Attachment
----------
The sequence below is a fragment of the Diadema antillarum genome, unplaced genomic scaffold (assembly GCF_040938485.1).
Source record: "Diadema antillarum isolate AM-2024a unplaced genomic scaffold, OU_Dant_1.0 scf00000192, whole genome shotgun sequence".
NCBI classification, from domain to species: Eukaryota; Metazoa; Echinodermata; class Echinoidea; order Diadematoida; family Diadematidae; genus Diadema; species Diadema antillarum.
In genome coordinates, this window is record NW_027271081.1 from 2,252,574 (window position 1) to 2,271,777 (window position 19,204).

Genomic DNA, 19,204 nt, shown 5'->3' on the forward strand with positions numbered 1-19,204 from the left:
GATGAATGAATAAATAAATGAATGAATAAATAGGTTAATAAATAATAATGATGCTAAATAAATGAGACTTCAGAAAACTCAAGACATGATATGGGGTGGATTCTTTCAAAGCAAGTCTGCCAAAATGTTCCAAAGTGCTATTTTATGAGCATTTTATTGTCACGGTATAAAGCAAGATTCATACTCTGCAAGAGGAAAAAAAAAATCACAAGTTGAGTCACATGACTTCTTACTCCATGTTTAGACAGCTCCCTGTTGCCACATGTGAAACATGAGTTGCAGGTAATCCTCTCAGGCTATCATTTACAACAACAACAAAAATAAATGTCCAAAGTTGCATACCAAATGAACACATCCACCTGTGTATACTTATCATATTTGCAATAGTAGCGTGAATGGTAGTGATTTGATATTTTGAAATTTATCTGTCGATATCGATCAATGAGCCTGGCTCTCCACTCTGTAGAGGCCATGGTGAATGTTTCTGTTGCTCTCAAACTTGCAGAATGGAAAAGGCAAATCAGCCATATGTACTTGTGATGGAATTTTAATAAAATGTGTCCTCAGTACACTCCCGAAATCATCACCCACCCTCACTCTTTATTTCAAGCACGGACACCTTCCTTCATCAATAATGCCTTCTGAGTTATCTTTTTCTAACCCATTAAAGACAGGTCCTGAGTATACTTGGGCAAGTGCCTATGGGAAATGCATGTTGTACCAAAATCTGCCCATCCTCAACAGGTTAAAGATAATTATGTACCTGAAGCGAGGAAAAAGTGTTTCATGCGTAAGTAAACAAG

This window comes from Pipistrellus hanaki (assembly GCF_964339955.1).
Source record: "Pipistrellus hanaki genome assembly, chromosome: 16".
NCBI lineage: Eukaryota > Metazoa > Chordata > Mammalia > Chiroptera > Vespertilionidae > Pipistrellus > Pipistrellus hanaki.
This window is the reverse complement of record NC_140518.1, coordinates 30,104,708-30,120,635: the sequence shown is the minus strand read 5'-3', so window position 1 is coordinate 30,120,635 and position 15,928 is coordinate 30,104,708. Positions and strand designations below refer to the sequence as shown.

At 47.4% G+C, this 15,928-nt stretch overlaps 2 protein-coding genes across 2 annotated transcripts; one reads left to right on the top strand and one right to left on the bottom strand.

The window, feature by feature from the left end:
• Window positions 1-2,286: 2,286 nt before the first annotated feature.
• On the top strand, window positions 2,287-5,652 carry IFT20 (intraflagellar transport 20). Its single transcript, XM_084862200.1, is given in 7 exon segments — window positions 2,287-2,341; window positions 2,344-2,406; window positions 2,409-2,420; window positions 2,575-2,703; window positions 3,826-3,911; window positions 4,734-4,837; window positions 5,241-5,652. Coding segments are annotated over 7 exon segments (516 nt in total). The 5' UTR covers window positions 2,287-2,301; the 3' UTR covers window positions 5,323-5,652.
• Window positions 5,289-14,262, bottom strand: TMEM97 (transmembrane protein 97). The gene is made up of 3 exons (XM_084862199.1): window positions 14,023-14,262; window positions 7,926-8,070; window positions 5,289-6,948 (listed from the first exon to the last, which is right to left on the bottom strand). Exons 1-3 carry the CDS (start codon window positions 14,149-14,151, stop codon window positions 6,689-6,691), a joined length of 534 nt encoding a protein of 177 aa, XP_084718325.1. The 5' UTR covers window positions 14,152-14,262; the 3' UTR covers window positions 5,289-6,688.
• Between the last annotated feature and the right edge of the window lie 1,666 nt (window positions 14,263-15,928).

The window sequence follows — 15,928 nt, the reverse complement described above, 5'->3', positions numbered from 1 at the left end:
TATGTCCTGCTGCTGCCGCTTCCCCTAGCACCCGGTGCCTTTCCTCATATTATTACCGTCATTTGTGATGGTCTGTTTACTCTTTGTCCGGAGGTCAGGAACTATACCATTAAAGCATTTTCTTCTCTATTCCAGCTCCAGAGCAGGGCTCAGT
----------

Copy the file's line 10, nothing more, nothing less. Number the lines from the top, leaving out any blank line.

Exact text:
This window is the reverse complement of record NC_140518.1, coordinates 30,104,708-30,120,635: the sequence shown is the minus strand read 5'-3', so window position 1 is coordinate 30,120,635 and position 15,928 is coordinate 30,104,708. Positions and strand designations below refer to the sequence as shown.